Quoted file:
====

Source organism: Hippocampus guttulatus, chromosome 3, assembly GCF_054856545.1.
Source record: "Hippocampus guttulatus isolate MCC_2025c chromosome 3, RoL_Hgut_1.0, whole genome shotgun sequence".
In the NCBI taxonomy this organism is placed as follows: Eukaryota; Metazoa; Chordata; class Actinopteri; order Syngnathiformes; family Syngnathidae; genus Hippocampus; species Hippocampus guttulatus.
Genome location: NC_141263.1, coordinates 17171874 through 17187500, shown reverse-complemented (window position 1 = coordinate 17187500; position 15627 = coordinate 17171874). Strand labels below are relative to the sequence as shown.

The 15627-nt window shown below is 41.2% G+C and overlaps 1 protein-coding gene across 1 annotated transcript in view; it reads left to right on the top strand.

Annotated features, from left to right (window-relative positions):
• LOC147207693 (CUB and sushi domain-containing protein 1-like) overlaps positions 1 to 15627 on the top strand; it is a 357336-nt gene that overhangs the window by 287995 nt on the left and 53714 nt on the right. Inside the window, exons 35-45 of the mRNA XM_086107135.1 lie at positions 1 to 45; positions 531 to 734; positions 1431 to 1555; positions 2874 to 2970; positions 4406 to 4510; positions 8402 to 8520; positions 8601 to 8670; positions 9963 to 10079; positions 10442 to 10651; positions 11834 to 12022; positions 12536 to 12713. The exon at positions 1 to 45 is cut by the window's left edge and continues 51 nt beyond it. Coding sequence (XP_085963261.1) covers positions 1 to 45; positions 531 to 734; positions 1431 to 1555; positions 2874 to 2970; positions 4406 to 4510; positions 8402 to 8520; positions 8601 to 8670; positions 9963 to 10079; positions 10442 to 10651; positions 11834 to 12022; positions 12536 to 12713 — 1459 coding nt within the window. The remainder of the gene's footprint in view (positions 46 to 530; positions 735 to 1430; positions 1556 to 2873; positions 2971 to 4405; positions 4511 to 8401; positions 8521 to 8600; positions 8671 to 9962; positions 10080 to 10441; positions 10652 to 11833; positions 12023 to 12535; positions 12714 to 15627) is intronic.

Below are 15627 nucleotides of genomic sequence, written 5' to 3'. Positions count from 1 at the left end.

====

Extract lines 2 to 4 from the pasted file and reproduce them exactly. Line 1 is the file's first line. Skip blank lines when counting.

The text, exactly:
Source record: "Hippocampus guttulatus isolate MCC_2025c chromosome 3, RoL_Hgut_1.0, whole genome shotgun sequence".
In the NCBI taxonomy this organism is placed as follows: Eukaryota; Metazoa; Chordata; class Actinopteri; order Syngnathiformes; family Syngnathidae; genus Hippocampus; species Hippocampus guttulatus.
Genome location: NC_141263.1, coordinates 17171874 through 17187500, shown reverse-complemented (window position 1 = coordinate 17187500; position 15627 = coordinate 17171874). Strand labels below are relative to the sequence as shown.